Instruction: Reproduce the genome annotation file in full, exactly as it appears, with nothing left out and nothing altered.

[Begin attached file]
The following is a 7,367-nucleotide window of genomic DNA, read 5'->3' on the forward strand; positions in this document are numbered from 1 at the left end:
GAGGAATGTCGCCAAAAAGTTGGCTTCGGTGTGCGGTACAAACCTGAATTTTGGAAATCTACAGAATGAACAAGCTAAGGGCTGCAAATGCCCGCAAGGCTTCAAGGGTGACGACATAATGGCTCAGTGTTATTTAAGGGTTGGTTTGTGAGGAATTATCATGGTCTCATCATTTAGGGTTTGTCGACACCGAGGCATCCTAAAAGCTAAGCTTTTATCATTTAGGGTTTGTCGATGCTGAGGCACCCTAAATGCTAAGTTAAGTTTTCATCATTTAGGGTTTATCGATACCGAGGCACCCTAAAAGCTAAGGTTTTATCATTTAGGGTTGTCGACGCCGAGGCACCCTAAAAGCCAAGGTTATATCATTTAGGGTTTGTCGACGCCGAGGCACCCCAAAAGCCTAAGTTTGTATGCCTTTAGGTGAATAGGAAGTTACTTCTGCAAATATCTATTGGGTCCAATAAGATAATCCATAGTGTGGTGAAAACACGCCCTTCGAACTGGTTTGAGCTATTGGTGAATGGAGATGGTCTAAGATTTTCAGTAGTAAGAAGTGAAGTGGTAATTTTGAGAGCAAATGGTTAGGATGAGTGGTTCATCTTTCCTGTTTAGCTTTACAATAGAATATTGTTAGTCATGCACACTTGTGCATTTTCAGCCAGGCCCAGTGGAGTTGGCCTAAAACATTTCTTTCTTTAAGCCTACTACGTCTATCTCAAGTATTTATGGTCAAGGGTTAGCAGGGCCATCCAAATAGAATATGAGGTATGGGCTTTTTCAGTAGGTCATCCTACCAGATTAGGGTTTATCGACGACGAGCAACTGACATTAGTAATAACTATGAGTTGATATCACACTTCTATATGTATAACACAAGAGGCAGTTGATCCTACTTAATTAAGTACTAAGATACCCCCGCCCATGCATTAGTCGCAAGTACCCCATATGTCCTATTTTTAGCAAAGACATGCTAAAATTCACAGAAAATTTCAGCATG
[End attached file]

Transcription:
The following is a 7,367-nucleotide window of genomic DNA, read 5'->3' on the forward strand; positions in this document are numbered from 1 at the left end:
GAGGAATGTCGCCAAAAAGTTGGCTTCGGTGTGCGGTACAAACCTGAATTTTGGAAATCTACAGAATGAACAAGCTAAGGGCTGCAAATGCCCGCAAGGCTTCAAGGGTGACGACATAATGGCTCAGTGTTATTTAAGGGTTGGTTTGTGAGGAATTATCATGGTCTCATCATTTAGGGTTTGTCGACACCGAGGCATCCTAAAAGCTAAGCTTTTATCATTTAGGGTTTGTCGATGCTGAGGCACCCTAAATGCTAAGTTAAGTTTTCATCATTTAGGGTTTATCGATACCGAGGCACCCTAAAAGCTAAGGTTTTATCATTTAGGGTTGTCGACGCCGAGGCACCCTAAAAGCCAAGGTTATATCATTTAGGGTTTGTCGACGCCGAGGCACCCCAAAAGCCTAAGTTTGTATGCCTTTAGGTGAATAGGAAGTTACTTCTGCAAATATCTATTGGGTCCAATAAGATAATCCATAGTGTGGTGAAAACACGCCCTTCGAACTGGTTTGAGCTATTGGTGAATGGAGATGGTCTAAGATTTTCAGTAGTAAGAAGTGAAGTGGTAATTTTGAGAGCAAATGGTTAGGATGAGTGGTTCATCTTTCCTGTTTAGCTTTACAATAGAATATTGTTAGTCATGCACACTTGTGCATTTTCAGCCAGGCCCAGTGGAGTTGGCCTAAAACATTTCTTTCTTTAAGCCTACTACGTCTATCTCAAGTATTTATGGTCAAGGGTTAGCAGGGCCATCCAAATAGAATATGAGGTATGGGCTTTTTCAGTAGGTCATCCTACCAGATTAGGGTTTATCGACGACGAGCAACTGACATTAGTAATAACTATGAGTTGATATCACACTTCTATATGTATAACACAAGAGGCAGTTGATCCTACTTAATTAAGTACTAAGATACCCCCGCCCATGCATTAGTCGCAAGTACCCCATATGTCCTATTTTTAGCAAAGACATGCTAAAATTCACAGAAAATTTCAGCATG